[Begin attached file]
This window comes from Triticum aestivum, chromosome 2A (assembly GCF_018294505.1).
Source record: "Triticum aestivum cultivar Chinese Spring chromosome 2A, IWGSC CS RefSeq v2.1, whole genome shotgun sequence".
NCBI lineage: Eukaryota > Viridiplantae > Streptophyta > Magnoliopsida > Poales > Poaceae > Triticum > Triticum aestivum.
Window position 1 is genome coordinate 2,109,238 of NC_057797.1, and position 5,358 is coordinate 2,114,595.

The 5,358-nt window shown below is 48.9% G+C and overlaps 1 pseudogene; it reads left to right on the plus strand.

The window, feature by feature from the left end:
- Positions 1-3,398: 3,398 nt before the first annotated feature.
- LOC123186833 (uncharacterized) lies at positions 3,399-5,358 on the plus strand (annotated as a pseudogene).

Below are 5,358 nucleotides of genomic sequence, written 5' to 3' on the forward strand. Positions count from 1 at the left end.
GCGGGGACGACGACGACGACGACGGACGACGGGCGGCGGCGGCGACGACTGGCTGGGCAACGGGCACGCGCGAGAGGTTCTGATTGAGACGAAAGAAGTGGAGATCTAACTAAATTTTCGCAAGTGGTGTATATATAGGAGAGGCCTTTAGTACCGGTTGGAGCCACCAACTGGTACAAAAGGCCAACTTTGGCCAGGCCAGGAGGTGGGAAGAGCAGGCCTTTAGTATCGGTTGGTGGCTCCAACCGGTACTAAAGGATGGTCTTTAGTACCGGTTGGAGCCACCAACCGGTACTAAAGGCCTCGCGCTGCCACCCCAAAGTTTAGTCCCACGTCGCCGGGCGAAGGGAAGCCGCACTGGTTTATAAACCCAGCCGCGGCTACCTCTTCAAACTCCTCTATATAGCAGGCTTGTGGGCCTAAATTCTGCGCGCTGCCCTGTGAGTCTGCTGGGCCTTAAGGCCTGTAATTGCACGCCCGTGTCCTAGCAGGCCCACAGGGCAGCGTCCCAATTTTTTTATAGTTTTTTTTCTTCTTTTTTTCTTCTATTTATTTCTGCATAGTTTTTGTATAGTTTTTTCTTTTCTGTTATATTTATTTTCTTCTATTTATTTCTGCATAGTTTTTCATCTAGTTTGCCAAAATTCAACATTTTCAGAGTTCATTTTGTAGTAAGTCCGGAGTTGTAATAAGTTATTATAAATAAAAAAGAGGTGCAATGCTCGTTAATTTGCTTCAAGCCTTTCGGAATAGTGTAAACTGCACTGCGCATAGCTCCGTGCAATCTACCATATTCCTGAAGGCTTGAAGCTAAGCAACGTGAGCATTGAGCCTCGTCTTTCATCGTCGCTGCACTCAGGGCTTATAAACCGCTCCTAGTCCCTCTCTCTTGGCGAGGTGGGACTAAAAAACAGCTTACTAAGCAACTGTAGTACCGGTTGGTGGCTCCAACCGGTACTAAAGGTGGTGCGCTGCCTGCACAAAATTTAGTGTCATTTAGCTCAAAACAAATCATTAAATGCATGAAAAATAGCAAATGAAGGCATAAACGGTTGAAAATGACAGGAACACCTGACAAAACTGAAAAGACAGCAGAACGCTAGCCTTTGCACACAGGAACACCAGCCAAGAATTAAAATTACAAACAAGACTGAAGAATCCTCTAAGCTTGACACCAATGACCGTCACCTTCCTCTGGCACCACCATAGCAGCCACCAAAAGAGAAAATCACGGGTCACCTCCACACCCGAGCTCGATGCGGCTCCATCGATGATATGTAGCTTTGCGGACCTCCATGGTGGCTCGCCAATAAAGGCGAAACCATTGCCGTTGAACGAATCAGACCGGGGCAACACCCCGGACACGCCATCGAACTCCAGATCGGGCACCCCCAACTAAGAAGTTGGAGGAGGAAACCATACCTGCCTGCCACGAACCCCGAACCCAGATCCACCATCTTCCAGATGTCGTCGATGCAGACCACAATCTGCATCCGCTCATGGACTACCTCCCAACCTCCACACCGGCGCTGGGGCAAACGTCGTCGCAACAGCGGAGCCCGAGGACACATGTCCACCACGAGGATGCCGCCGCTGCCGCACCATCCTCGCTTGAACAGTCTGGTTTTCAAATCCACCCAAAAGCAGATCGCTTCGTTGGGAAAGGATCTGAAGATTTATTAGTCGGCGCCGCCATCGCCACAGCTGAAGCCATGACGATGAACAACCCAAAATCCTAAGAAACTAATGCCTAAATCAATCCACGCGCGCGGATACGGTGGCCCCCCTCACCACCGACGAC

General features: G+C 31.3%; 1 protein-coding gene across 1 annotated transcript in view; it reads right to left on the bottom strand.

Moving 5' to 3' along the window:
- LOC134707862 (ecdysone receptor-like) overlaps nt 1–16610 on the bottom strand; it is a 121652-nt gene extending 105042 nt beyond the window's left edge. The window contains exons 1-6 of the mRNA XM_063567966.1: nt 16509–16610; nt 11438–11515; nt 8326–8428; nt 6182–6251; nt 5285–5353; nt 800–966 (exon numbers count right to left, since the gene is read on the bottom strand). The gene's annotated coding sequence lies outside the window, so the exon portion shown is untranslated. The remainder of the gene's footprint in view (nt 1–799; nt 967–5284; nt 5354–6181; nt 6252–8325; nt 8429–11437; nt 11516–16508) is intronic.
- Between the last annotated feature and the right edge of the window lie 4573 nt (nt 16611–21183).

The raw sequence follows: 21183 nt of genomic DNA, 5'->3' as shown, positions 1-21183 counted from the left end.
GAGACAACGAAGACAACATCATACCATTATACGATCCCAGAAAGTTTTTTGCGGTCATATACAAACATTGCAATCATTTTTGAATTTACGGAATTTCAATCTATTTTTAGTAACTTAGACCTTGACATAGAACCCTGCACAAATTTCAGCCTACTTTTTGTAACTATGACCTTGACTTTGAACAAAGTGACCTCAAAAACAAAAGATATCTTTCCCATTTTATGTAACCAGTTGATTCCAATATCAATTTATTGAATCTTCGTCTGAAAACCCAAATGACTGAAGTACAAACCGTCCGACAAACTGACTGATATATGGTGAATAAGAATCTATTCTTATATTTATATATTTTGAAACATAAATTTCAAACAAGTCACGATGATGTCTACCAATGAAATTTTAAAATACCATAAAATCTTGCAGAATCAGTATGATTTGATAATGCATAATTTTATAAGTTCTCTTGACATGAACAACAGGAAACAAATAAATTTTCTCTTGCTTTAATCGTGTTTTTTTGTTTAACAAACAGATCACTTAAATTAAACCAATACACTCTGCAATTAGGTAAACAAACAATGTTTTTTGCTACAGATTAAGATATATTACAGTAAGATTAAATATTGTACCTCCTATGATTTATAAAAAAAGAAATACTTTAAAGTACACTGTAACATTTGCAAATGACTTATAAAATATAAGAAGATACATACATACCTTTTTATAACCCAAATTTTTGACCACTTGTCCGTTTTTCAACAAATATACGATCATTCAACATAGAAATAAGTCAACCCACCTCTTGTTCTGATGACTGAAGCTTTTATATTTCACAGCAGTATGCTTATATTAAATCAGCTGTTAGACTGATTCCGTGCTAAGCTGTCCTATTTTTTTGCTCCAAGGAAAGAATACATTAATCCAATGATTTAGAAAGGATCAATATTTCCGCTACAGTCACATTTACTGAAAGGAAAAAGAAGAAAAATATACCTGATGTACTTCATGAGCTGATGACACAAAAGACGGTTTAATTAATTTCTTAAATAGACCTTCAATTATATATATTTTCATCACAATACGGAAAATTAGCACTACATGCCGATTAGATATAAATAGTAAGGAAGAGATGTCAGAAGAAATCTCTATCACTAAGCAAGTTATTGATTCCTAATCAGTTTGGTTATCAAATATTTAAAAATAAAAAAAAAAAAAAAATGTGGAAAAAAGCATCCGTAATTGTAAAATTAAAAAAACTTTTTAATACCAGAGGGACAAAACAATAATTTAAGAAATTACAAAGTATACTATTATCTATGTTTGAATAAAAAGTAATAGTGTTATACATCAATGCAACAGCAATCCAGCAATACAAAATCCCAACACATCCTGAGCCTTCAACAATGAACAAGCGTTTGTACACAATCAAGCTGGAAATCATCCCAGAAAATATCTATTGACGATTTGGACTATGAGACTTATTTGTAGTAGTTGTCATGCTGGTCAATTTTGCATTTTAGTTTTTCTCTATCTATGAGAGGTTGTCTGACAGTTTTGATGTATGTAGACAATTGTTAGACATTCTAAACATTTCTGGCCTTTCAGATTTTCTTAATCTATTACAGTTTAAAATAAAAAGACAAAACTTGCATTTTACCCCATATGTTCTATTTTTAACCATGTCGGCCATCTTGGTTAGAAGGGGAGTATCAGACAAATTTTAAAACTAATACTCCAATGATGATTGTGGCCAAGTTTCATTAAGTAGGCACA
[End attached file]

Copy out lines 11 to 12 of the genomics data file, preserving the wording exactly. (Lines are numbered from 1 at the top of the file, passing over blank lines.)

General features: G+C 31.3%; 1 protein-coding gene across 1 annotated transcript in view; it reads right to left on the bottom strand.

Moving 5' to 3' along the window: